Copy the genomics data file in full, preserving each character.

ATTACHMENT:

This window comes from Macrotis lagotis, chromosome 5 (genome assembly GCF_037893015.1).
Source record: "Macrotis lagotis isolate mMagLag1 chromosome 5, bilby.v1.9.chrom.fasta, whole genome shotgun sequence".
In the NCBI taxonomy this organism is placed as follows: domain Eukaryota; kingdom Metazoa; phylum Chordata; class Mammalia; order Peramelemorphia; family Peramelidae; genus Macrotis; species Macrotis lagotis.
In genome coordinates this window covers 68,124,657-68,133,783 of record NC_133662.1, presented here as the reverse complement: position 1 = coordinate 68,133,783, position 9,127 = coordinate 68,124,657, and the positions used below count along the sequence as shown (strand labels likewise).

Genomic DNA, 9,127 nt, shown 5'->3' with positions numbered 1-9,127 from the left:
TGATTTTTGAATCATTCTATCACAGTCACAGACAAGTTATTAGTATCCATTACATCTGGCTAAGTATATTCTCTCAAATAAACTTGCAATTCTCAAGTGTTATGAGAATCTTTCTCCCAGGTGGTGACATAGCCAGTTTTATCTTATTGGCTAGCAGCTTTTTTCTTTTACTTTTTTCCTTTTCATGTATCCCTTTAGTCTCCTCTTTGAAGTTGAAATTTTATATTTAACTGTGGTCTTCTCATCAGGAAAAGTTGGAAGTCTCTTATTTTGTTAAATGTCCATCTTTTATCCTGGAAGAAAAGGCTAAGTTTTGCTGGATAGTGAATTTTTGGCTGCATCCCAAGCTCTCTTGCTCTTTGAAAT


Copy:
This window comes from Macrotis lagotis, chromosome 5 (genome assembly GCF_037893015.1).
Source record: "Macrotis lagotis isolate mMagLag1 chromosome 5, bilby.v1.9.chrom.fasta, whole genome shotgun sequence".
In the NCBI taxonomy this organism is placed as follows: domain Eukaryota; kingdom Metazoa; phylum Chordata; class Mammalia; order Peramelemorphia; family Peramelidae; genus Macrotis; species Macrotis lagotis.
In genome coordinates this window covers 68,124,657-68,133,783 of record NC_133662.1, presented here as the reverse complement: position 1 = coordinate 68,133,783, position 9,127 = coordinate 68,124,657, and the positions used below count along the sequence as shown (strand labels likewise).

Genomic DNA, 9,127 nt, shown 5'->3' with positions numbered 1-9,127 from the left:
TGATTTTTGAATCATTCTATCACAGTCACAGACAAGTTATTAGTATCCATTACATCTGGCTAAGTATATTCTCTCAAATAAACTTGCAATTCTCAAGTGTTATGAGAATCTTTCTCCCAGGTGGTGACATAGCCAGTTTTATCTTATTGGCTAGCAGCTTTTTTCTTTTACTTTTTTCCTTTTCATGTATCCCTTTAGTCTCCTCTTTGAAGTTGAAATTTTATATTTAACTGTGGTCTTCTCATCAGGAAAAGTTGGAAGTCTCTTATTTTGTTAAATGTCCATCTTTTATCCTGGAAGAAAAGGCTAAGTTTTGCTGGATAGTGAATTTTTGGCTGCATCCCAAGCTCTCTTGCTCTTTGAAAT